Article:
Councilmen at odds with police chief’s drug initiative
by Celia Shortt
The two Grantville City Council members who voted to suspend Police Chief Doug Jordan said it was because he spoke for the city while in uniform without getting permission from the city manager, not because he visited “America’s Toughest Sheriff” Joe Arpaio while on his vacation.
Both Councilmen Johnny Cooks and Barham Lundy also questioned the need for a drug program in their city, and Lundy said he wants to disband the police department.
“What I have a problem with is the Grantville uniform speaking on behalf of the programs that the city is initiating,” said Cooks. “There is no plan.”
“I think what Chief Jordan has done is a slap in the face to [Coweta County] Sheriff Mike Yeager in his work to stop the flow of drugs into this city,” said Lundy. “Although he (Jordan) was on vacation, he was representing the city of Grantville — in something we didn’t know about — because he had on the uniform,” he added. “If he had been in civilian clothes, it would have been different.”
Chief Jordan does not agree.
“It’s a lie,” said Jordan. “I mentioned in my article training was free. They never gave me a chance to even talk about it. Their agenda is to fire me for my hard stance on drugs.”
Both Cooks and Lundy do not see a drug problem in the city of Grantville.
“Those kinds of problems do not exist here,” said Cooks. “The city does not have that type of crime. The biggest crime we have in Grantville is rolling up our stop signs and my dog sitting in the front yard without a leash.”
“We don’t need our officers on the interstate. We need them on our streets,” said Lundy. “A drug problem is not there.”
Cooks is not against training for the police department, but he is against it being done in Arizona.
“If we’re going to send them anywhere for this training, it will be in Georgia,” said Cooks. “Whatever training we do will be done with the competent people in our state who deal with public safety. There is no need for us to train in Arizona. It’s an insult to us, to Grantville, to Coweta, and to Georgia.”
Lundy believes that if Chief Jordan wanted training opportunities, he should have gone to Sheriff Yeager.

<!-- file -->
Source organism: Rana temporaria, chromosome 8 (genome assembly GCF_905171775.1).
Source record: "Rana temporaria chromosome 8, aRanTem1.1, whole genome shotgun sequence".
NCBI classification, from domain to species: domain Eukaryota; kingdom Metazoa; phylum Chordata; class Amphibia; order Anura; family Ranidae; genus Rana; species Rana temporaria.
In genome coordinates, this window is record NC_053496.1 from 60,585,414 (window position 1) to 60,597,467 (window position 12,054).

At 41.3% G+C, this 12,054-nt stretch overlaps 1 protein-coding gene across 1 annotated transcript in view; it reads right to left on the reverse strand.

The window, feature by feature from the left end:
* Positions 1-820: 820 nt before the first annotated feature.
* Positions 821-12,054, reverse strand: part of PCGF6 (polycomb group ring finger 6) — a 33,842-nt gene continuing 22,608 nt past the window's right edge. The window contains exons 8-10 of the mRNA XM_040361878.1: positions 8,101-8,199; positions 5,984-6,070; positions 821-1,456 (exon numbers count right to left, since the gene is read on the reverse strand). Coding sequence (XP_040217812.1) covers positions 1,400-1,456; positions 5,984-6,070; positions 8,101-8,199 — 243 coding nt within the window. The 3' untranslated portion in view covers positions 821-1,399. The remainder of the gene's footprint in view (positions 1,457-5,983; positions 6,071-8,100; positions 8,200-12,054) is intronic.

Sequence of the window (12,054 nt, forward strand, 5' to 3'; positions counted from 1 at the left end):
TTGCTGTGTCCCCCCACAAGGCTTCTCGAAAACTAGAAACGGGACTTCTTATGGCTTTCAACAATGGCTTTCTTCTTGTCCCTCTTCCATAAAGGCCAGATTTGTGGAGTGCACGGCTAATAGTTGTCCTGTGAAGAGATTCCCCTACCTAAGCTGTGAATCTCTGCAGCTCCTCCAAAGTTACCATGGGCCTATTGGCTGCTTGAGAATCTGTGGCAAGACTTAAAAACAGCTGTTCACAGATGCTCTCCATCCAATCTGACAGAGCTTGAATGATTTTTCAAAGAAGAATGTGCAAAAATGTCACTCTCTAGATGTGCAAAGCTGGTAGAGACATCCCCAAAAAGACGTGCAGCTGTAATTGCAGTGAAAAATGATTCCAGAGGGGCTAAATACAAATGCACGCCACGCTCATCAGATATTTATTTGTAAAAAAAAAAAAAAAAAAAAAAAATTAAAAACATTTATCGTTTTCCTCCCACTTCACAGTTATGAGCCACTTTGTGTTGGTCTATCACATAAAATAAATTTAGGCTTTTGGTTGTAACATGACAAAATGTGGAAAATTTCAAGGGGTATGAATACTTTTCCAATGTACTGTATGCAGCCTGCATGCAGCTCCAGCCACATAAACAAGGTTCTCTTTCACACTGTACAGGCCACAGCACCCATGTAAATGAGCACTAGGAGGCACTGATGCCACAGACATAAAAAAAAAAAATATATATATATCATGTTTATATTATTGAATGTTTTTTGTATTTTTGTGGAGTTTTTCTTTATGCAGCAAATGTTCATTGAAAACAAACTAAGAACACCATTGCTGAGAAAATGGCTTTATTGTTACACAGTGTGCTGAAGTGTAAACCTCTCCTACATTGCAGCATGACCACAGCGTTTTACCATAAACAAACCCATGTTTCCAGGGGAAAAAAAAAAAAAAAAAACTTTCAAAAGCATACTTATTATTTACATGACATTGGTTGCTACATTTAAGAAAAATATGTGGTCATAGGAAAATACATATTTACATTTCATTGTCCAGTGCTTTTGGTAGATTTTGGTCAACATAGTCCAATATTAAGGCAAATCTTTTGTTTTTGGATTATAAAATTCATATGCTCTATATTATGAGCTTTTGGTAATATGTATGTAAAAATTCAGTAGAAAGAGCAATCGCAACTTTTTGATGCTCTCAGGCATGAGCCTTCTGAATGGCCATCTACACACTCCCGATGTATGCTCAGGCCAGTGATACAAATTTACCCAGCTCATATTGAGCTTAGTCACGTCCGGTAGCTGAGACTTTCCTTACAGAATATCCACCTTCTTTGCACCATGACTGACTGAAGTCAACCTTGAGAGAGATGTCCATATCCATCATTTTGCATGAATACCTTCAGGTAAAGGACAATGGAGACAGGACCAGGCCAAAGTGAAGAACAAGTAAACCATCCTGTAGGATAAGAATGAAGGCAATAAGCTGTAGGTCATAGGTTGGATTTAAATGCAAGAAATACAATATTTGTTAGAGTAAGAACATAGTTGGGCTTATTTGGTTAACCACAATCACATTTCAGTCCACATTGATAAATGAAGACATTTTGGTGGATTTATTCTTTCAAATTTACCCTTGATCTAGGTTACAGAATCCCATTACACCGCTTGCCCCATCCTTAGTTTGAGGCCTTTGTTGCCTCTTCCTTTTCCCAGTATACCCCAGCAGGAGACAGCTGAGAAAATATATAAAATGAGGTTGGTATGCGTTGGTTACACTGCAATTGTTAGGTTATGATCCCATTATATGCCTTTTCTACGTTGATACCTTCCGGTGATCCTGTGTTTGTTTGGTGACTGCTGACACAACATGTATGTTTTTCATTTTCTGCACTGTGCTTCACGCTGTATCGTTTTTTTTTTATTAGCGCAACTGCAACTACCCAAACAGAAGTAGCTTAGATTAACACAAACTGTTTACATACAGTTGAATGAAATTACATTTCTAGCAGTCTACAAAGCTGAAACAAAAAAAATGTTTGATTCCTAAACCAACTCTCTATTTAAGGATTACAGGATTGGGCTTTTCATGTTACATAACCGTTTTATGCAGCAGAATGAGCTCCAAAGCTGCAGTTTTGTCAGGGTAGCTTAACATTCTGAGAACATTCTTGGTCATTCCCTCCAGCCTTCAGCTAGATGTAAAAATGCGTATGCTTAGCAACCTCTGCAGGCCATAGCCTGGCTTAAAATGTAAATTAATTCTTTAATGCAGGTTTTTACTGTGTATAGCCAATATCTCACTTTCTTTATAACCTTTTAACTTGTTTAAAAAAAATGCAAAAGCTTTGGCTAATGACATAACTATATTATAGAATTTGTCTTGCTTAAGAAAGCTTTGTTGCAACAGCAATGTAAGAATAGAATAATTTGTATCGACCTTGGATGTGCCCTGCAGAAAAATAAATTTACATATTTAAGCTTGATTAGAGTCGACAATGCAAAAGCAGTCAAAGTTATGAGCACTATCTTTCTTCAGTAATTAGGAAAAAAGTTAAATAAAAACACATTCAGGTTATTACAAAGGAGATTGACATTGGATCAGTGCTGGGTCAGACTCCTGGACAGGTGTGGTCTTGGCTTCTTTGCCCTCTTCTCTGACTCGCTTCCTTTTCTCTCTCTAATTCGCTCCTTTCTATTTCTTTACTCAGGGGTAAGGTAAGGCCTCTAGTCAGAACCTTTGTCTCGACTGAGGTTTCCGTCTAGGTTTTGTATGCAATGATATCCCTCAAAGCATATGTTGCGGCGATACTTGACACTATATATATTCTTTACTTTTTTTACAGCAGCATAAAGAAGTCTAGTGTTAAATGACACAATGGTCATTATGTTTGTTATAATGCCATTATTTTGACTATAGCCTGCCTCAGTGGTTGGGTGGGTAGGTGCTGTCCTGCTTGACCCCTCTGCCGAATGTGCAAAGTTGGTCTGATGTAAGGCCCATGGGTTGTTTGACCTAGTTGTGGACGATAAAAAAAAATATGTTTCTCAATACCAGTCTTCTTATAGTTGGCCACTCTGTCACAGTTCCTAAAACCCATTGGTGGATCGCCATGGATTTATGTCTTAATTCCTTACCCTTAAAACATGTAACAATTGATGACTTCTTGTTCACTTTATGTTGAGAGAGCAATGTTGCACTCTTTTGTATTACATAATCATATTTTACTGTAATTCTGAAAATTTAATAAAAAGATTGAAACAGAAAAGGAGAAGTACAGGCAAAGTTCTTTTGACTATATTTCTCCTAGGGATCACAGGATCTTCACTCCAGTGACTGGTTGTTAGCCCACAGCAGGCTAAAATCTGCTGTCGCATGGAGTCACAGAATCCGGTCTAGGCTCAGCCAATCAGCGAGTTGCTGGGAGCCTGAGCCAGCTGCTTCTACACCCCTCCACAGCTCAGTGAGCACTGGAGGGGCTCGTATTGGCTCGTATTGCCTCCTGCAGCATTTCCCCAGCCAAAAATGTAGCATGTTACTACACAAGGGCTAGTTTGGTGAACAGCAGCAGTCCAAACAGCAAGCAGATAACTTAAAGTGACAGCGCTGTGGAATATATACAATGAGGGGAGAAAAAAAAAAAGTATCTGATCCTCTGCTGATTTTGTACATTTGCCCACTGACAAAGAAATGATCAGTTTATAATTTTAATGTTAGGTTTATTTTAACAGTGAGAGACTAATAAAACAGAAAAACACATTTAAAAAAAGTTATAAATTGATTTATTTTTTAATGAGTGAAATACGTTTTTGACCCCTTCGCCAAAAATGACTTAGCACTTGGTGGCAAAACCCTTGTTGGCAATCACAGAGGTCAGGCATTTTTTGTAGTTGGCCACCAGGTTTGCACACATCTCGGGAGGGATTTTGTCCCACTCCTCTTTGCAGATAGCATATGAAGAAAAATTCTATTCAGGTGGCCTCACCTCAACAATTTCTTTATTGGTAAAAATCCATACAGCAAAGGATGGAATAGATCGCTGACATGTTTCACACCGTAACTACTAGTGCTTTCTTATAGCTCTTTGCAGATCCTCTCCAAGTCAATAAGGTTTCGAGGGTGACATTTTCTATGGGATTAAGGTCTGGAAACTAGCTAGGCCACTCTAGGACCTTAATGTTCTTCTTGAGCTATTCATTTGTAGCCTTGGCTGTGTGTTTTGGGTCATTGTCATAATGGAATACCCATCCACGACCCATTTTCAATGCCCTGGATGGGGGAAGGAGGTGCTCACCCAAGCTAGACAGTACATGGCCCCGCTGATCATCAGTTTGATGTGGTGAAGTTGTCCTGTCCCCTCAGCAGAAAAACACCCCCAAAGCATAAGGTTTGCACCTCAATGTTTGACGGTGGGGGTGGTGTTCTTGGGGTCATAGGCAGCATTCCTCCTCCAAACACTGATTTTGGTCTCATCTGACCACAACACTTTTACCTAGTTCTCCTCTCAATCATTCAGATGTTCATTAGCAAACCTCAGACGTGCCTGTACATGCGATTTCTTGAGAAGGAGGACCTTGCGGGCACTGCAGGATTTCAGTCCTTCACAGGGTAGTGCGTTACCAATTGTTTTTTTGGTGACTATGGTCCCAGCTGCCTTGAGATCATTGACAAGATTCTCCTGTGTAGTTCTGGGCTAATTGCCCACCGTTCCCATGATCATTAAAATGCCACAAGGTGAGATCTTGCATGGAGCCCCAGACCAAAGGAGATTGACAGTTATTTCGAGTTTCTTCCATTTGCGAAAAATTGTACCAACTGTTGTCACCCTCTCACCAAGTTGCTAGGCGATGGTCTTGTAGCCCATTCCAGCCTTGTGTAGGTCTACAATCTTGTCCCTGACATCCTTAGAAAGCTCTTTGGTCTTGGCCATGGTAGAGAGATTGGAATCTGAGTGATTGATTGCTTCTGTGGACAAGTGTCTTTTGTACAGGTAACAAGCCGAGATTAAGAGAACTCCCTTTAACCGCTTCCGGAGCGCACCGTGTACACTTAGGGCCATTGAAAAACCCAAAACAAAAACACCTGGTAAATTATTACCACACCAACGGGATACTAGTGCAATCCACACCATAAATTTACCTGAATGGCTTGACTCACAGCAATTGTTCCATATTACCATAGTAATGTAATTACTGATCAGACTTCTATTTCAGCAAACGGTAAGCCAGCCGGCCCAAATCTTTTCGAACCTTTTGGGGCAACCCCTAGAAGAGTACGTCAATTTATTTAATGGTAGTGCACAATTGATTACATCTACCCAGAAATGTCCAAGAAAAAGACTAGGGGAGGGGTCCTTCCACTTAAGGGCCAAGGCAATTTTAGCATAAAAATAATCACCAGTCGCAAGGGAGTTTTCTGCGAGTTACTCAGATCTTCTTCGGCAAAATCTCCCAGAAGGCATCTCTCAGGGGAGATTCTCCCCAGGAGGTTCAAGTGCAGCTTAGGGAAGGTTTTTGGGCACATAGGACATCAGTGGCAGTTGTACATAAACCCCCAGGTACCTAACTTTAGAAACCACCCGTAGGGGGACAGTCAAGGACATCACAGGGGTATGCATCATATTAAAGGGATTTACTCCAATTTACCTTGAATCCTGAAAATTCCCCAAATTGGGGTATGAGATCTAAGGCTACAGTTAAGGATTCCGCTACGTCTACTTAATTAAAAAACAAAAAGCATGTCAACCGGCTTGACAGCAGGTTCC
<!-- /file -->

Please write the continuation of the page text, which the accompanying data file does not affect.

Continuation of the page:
“If he wanted to get some pointers, then he should have gone to Sheriff Yeager, not Arizona,” said Lundy.
“I think our county’s sheriff’s department is very competent,” added Cooks.
Both Lundy and Cooks supported City Manager Johnny Williams’ actions to recommend the suspension.
“I’ve had some disagreements with the city manager, but he is stepping up to the plate now,” said Cooks. “Johnny Williams is making the kind of decisions I expected of him when I hired him.”
“The city manager didn’t want to fire him (Jordan),” said Lundy. “So, he had to find a common ground. I went with the city manager’s recommendation.
“If it had been up to me, I would have fired him for what he’d done,” he added.
According to Cooks, the city manager’s job was not threatened had he not suspended Chief Jordan.
“The city manager’s job was not in jeopardy,” said Cooks. “No city council member has that authority.”
Williams was the one who informed city council about Chief Jordan’s comments about the training and verbally reprimanded him before the council voted to suspend him.
“The city manager informed all the city council about the first article,” said Cooks. “He wasn’t happy about it, and he had problems with it — that it was not under the city manager’s guidelines. He requested to have a discussion about it at the next meeting.”
Rather than additional training, Lundy believes the police department is taking up a lot of the city’s budget and should be eliminated.
“I think we should disband it and have the county take over,” he said. “I think Sheriff Yeager could do a better job than what we have now.”
“I think the county should police the city,” he added. “We are already paying the county, so I think we should take advantage of it.”
Chief Jordan does not agree with Lundy on this matter either.
“Mr. Lundy is an older gentleman who is not in touch with today's problems and Grantville’s drug problems,” said Jordan. That (clean up the drug problem) is what I’m trying to do.”
In the midst of this situation, others want council to move on.
“I would like to put this behind us and move forward,” said Grantville City Council Member Selma Coty. “Both the city manager and our chief are fine men and serve our city well, and it is my opinion that the council should support them unless and until there is a violation of the city charter or our ordinances, which are the laws for the city.”